February 24, 2017

The House and Senate met Tuesday through Friday this week and have now completed 24 of 40 legislative days.  The legislature will meet for four days next week, but Thursday will be the recess day.  Friday will be Day 28, which is the new crossover day according to recent Rules adopted in the Senate and agreed to by the House. Crossover day is the final day for bills to pass out of the chamber where they were introduced, so House bills must pass the House and Senate bills must pass the Senate before House and Senate adjourn on Friday in order to continue this session. This is usually a very late day for both houses as they work to get many bills passed.

This week the Senate unanimously passed a bill creating the Ga. Regional Transit Council (SB 6) to address the state’s transit needs and develop a consolidated plan for the state’s transit systems.  They also unanimously passed legislation to address the problem of “surprise billing” (SB 8)  to assist hospital patients who receive medical bills from out-of-network providers even though the hospital itself is in network for their insurance. Today the Senate demonstrated broad support for law enforcement by passing four bills: specialty license plates (SB 169), longer sentences for persons convicted of assaulting officers (SB 160), a 50% increase in the amount of money received by the family of a slain law enforcement officer (SB 154), and creation of a Local Law Enforcement Compensation Commission to study police salaries and report their findings and recommendations back to the legislature (SB 155).

A House Public Safety subcommittee passed legislation requiring hands-free use of electronic devices while driving (HB 163).  A House Appropriations subcommittee passed a bill to raise the salary of the governor from $139,000 to $175,000 effective 1/1/19, after Governor Deal has completed his term (HB 202). The House Ways & Means committee passed a resolution that would allow voters to decide through a constitutional amendment if fees and taxes collected for specified purposes have to be spent on those purposes (HR 158).  The House overwhelmingly passed legislation to regulate fracking for natural gas (HB 205).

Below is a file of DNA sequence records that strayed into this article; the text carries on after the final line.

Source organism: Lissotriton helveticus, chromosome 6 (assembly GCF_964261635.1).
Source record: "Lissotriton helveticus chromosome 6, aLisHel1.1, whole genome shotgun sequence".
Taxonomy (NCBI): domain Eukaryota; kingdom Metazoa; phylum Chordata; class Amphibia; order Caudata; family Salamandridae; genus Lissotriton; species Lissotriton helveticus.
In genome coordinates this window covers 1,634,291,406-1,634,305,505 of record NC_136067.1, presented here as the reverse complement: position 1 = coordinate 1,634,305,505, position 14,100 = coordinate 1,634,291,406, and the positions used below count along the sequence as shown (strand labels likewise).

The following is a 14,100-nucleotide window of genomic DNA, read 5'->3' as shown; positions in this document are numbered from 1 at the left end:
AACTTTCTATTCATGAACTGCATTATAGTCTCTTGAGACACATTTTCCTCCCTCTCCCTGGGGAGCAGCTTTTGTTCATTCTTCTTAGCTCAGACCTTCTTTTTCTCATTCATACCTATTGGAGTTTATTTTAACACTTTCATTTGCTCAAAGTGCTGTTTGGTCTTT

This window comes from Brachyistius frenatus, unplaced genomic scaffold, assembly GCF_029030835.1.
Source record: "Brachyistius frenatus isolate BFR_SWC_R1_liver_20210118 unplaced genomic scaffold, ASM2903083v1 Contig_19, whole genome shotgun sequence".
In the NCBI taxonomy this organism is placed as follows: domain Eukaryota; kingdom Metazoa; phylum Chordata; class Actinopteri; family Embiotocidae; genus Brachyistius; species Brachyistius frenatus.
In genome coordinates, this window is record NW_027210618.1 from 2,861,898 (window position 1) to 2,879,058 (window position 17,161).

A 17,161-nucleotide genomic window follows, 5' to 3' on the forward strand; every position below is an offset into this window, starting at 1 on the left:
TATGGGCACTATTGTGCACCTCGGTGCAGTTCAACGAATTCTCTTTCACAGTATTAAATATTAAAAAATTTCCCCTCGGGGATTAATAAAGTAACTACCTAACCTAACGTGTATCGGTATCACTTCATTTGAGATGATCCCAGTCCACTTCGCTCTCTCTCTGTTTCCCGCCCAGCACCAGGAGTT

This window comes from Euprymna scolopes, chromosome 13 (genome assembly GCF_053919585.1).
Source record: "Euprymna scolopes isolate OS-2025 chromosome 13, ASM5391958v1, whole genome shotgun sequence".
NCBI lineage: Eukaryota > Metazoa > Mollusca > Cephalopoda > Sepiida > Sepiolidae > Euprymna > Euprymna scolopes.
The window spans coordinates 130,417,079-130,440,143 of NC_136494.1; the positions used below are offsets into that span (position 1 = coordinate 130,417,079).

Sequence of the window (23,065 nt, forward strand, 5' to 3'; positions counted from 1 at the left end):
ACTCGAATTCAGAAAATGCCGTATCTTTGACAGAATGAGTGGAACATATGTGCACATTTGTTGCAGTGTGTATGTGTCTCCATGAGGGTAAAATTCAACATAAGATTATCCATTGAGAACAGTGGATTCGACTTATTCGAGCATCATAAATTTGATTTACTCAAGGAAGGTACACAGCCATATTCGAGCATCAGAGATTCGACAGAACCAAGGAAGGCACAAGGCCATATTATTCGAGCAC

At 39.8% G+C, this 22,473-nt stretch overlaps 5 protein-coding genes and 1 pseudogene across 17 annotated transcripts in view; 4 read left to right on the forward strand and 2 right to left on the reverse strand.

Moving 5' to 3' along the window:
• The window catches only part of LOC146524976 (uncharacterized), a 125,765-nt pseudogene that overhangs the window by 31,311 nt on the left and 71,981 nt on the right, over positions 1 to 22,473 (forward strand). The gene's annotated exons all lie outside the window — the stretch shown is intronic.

The special election for Senate District 32 is set for April 18.  Senator Judson Hill resigned this seat to join the crowded field running for U.S. Congress in Georgia’s 6th Congressional District.  The 6th District was formerly represented by former Congressman Tom Price who is now the Secretary for U.S. Health and Human Services. Five Republicans and three Democrats qualified to run for Senate District 32, and just like the Congressional race, all candidates will be on one ballot.  If no candidate wins over 50% of the vote, the top two vote-getters will be in a run-off election on June 20.

As always, please do not hesitate to contact us if you have questions or need information on any legislative issue. All bills can be found on the state’s legislative web site, and live action can be watched in the House and Senate chambers when they are in session.

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